By Neil Garfinkel and Matthew Meisel
When you buy a condominium unit or a cooperative apartment in New York City, the condominium or co-op board will generally maintain a master insurance policy insuring against casualty and liability claims against the building and common areas. However, this master insurance policy will not cover the fixtures, appliances, exposed plumbing or other personal property within the individual unit, or any liability claims against the unit owner. Therefore, when purchasing a co-op apartment or a condominium unit, it is highly advisable for a purchaser to obtain a unit owner’s insurance policy (commonly referred to as a HO-6 policy) or a co-op insurance policy to insure personal property and protect the owner against liability claims.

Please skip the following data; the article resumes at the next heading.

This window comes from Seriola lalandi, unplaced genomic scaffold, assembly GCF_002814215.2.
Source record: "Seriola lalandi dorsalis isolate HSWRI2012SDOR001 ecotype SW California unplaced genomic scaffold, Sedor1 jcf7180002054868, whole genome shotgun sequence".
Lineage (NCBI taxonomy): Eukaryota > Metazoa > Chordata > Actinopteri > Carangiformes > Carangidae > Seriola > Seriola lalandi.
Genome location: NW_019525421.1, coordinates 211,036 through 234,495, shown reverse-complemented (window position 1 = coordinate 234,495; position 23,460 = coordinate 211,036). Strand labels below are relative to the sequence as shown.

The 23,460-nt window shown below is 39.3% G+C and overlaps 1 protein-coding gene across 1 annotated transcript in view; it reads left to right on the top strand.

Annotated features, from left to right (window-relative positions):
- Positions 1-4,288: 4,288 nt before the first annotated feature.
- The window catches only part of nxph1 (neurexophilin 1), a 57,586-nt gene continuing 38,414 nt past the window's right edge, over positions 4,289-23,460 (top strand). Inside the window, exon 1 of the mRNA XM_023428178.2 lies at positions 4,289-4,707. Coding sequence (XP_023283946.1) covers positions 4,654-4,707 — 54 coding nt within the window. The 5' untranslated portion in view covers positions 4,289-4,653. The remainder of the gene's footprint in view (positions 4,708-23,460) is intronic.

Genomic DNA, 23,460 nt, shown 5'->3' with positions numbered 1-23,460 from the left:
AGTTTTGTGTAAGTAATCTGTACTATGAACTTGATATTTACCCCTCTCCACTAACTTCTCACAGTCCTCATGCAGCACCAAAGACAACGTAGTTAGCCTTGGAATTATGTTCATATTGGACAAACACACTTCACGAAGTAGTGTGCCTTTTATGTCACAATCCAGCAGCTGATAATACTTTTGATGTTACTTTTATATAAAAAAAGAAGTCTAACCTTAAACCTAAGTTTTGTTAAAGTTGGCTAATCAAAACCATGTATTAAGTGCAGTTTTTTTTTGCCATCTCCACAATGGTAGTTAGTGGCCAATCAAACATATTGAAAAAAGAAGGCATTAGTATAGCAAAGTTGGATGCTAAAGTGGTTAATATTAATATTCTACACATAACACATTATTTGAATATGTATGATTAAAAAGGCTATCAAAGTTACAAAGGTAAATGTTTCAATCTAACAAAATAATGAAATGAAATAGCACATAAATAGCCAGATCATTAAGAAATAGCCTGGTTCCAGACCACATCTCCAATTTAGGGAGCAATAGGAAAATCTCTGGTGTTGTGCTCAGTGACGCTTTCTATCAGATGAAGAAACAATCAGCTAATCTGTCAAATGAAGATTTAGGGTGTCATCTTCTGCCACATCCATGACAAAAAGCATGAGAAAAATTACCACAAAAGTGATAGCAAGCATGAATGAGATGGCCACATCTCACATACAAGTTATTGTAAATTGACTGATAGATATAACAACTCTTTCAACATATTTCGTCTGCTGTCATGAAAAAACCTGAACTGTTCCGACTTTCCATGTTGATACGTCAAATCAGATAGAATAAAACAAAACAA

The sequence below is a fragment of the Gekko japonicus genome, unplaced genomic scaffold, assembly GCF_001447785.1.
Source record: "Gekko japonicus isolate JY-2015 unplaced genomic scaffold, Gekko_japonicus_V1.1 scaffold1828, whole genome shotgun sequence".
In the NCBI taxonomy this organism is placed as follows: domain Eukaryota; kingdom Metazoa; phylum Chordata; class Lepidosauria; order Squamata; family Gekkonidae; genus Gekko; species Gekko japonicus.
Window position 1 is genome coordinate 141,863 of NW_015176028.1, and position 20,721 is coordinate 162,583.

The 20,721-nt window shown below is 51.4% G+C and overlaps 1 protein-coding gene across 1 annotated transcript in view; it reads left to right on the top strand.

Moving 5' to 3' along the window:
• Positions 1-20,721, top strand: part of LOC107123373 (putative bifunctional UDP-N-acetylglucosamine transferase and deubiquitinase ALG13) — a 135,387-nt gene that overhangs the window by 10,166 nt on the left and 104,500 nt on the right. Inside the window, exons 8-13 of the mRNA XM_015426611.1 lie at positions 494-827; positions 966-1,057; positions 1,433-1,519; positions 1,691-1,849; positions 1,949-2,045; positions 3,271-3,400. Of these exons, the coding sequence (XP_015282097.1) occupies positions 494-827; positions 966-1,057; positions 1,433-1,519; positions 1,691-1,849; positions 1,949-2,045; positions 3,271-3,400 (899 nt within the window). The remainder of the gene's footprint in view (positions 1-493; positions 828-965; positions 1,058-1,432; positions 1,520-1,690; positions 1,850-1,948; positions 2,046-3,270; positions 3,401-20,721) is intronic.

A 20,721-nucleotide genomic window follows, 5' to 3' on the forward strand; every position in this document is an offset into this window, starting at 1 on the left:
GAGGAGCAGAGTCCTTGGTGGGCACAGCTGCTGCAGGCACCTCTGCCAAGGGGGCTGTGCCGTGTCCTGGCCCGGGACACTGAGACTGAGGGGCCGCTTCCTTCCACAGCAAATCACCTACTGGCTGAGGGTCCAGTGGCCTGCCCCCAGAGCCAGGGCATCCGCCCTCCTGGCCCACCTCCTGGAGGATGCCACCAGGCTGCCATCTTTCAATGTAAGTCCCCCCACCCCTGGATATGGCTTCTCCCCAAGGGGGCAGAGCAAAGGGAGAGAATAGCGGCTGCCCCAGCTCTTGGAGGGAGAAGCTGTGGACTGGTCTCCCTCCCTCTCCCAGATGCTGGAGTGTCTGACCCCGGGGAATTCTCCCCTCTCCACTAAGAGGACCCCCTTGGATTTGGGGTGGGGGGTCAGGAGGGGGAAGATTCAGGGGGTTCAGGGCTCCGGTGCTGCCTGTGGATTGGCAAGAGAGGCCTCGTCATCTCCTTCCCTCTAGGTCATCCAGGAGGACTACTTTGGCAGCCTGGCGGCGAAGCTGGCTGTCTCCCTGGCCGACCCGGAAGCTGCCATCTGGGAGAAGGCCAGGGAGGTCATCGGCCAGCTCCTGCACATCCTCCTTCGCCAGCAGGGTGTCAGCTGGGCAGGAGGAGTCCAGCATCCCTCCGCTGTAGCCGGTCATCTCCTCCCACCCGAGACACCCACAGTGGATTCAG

Additionally, a prospective purchaser may want to consider obtaining a CLUE Report from their insurance company to learn more about insurance costs and the property itself. A CLUE Report (short for the Comprehensive Loss Underwriting Exchange) is similar to the concept of a CARFAX Vehicle History Report in that the report discloses (i) how many claims were filed by the prospective purchaser within the last 5 years and (ii) how many claims were filed against the subject property within the last 5 years. Prior to issuing an insurance policy, insurers will look at the CLUE Report to predict the risk of future claims in order to determine the price of the policy, or whether a policy will be issued at all. If the prospective purchaser has filed several claims within the past few years, the purchaser may not be offered an insurance policy, or the purchaser may have to pay extremely high premiums. The report may also reveal the existence of damage and repairs involving the property. This damage may not be readily visible during a purchaser’s walk through, and therefore, the CLUE Report may provide valuable insight into the true condition of the property.